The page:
Terrible Ideas Hackathon - ScamSpamEmail

I have recently gotten along to a number of hackathons at the University of Auckland. Before COVID I would attend hackathons regular in person. During COVID I tried doing some online, but really it wasn't the same. It's great to be in Auckland where things are pretty much back to normal.

One of the hackathons that I attended was the Terrible Ideas Hackathon. I had an idea before attending - so just needed a few team members.

During the pizza dinner I met Lucy who was a linguistics student - she joined my team. Lucy wasn't technical but was able to help out with ideas, validation and slides for presenting.

After dinner we met Daniel - a developer with a focus towards the frontend. This was perfect for me as I prefer to focus on backend.

Though I did pitch my idea to those looking for a group it ended up with just the three of us. Myself, Lucy, and Daniel. Three is a good number - don't want too many cooks in the room.

My idea was to build something around this software I use on my computer called ActivityWatch - which keeps track of websites I visit.  It has a API which allows access to this data. Along with a bunch of other random person / location / business / currency APIs develop a app with generates a spamming looking email which could be used to attempt to scam someone - in this case myself.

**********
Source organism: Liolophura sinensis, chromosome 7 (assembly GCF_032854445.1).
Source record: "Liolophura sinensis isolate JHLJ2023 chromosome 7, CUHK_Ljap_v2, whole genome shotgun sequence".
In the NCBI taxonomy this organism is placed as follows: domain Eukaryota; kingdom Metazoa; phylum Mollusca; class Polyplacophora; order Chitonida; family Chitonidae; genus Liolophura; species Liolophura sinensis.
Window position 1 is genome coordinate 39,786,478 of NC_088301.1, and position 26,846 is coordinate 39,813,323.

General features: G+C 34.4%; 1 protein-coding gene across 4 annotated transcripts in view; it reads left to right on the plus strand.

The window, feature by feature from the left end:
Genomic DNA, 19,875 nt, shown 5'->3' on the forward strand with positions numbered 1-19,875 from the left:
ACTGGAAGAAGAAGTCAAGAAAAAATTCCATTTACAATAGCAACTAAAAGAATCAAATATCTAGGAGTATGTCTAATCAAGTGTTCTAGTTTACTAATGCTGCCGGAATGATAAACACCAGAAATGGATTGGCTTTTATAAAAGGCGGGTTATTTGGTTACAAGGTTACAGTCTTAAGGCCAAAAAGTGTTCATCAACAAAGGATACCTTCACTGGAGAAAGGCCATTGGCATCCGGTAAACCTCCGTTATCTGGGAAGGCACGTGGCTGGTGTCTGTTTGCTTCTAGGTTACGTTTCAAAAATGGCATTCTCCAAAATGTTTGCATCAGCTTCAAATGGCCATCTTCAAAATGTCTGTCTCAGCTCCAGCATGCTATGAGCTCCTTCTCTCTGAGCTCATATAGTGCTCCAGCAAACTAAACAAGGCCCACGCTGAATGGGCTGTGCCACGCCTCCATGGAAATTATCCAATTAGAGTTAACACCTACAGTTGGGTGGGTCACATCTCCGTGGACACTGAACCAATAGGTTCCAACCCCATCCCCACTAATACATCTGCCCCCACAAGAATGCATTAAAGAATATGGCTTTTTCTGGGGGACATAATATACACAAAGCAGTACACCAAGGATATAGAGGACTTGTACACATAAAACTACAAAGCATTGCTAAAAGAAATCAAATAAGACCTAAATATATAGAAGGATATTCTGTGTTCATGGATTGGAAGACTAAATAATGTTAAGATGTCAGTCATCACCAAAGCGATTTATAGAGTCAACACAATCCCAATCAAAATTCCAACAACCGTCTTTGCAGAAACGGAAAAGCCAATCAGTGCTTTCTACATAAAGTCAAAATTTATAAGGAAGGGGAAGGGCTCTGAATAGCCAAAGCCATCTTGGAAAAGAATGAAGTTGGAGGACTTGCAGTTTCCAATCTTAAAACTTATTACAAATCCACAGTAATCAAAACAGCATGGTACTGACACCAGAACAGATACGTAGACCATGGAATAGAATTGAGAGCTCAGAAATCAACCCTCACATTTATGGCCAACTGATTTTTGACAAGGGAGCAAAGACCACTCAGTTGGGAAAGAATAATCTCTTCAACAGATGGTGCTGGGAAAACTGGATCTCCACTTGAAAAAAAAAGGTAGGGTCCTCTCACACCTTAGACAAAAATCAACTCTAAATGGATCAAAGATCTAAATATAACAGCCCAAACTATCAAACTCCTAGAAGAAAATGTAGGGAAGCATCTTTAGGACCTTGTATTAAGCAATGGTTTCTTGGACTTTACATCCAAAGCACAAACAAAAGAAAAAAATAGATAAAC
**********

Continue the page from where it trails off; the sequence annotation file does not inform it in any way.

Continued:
We had much discussion over the body of the text - wanting to make it as random as posible. Deciding on what services we could use to generate the random aspects

  • Currencyfreaks - for a random currency.
  • ActivityWatch - for getting URL that victim had visited. This was one of the most imporant apis that was used, everything else just makes it more interesting.
  • randomuser - for random generate of person / location.
  • Au Business List - for getting a random business name.

So as I was writing this blogpost it seems I failed to commit my final code, and though I backed up my laptop which I worked on this code with - it's an older version. I didn't have much plans with continuing with the project - but it is disappointed.

With the code ended up sending the email with Daniels frontend (which he built in React). He used a framework called EmailJS which was okay, but if I was to use email in code in future - I would do it in the backend as I have more control.

Here's the screenshot of the email that is being sent:

example scam email

As you can see the name, location, business, currency are all being randomly generated.

And finally the code:

I used GIN for the webserver which allowed Daniels frontend to generate the email body text with his frontend.

Subscribe to wmckee

Don’t miss out on the latest issues. Sign up now to get access to the library of members-only issues.
Contents © 2020 William Mckee Creative Commons Attribution 4.0 International License
wmckee by William Mckee is licensed under a Creative Commons Attribution 4.0 International License.